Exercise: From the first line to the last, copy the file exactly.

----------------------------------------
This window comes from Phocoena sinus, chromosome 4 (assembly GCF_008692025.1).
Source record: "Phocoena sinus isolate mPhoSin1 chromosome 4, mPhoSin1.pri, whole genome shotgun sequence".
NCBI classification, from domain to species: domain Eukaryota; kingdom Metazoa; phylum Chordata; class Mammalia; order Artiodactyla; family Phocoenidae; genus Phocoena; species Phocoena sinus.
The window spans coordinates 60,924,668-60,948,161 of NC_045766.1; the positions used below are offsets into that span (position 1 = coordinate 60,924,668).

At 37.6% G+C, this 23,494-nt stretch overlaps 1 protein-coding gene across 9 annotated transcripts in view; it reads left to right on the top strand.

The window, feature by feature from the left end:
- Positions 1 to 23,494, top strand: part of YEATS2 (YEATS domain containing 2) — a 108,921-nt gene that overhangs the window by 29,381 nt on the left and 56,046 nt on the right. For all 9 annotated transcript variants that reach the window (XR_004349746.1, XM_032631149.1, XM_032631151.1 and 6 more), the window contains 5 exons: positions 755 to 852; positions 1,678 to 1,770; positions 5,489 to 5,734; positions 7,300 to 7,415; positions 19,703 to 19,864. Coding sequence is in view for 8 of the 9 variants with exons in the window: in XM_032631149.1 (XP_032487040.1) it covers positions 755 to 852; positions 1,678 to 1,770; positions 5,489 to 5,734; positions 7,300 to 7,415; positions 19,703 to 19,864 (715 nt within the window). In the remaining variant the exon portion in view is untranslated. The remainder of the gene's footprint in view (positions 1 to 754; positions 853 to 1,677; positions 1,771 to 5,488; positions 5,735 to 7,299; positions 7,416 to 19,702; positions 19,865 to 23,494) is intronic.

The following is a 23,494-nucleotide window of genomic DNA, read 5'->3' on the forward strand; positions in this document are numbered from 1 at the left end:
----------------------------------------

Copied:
This window comes from Phocoena sinus, chromosome 4 (assembly GCF_008692025.1).
Source record: "Phocoena sinus isolate mPhoSin1 chromosome 4, mPhoSin1.pri, whole genome shotgun sequence".
NCBI classification, from domain to species: domain Eukaryota; kingdom Metazoa; phylum Chordata; class Mammalia; order Artiodactyla; family Phocoenidae; genus Phocoena; species Phocoena sinus.
The window spans coordinates 60,924,668-60,948,161 of NC_045766.1; the positions used below are offsets into that span (position 1 = coordinate 60,924,668).

At 37.6% G+C, this 23,494-nt stretch overlaps 1 protein-coding gene across 9 annotated transcripts in view; it reads left to right on the top strand.

The window, feature by feature from the left end:
- Positions 1 to 23,494, top strand: part of YEATS2 (YEATS domain containing 2) — a 108,921-nt gene that overhangs the window by 29,381 nt on the left and 56,046 nt on the right. For all 9 annotated transcript variants that reach the window (XR_004349746.1, XM_032631149.1, XM_032631151.1 and 6 more), the window contains 5 exons: positions 755 to 852; positions 1,678 to 1,770; positions 5,489 to 5,734; positions 7,300 to 7,415; positions 19,703 to 19,864. Coding sequence is in view for 8 of the 9 variants with exons in the window: in XM_032631149.1 (XP_032487040.1) it covers positions 755 to 852; positions 1,678 to 1,770; positions 5,489 to 5,734; positions 7,300 to 7,415; positions 19,703 to 19,864 (715 nt within the window). In the remaining variant the exon portion in view is untranslated. The remainder of the gene's footprint in view (positions 1 to 754; positions 853 to 1,677; positions 1,771 to 5,488; positions 5,735 to 7,299; positions 7,416 to 19,702; positions 19,865 to 23,494) is intronic.

The following is a 23,494-nucleotide window of genomic DNA, read 5'->3' on the forward strand; positions in this document are numbered from 1 at the left end: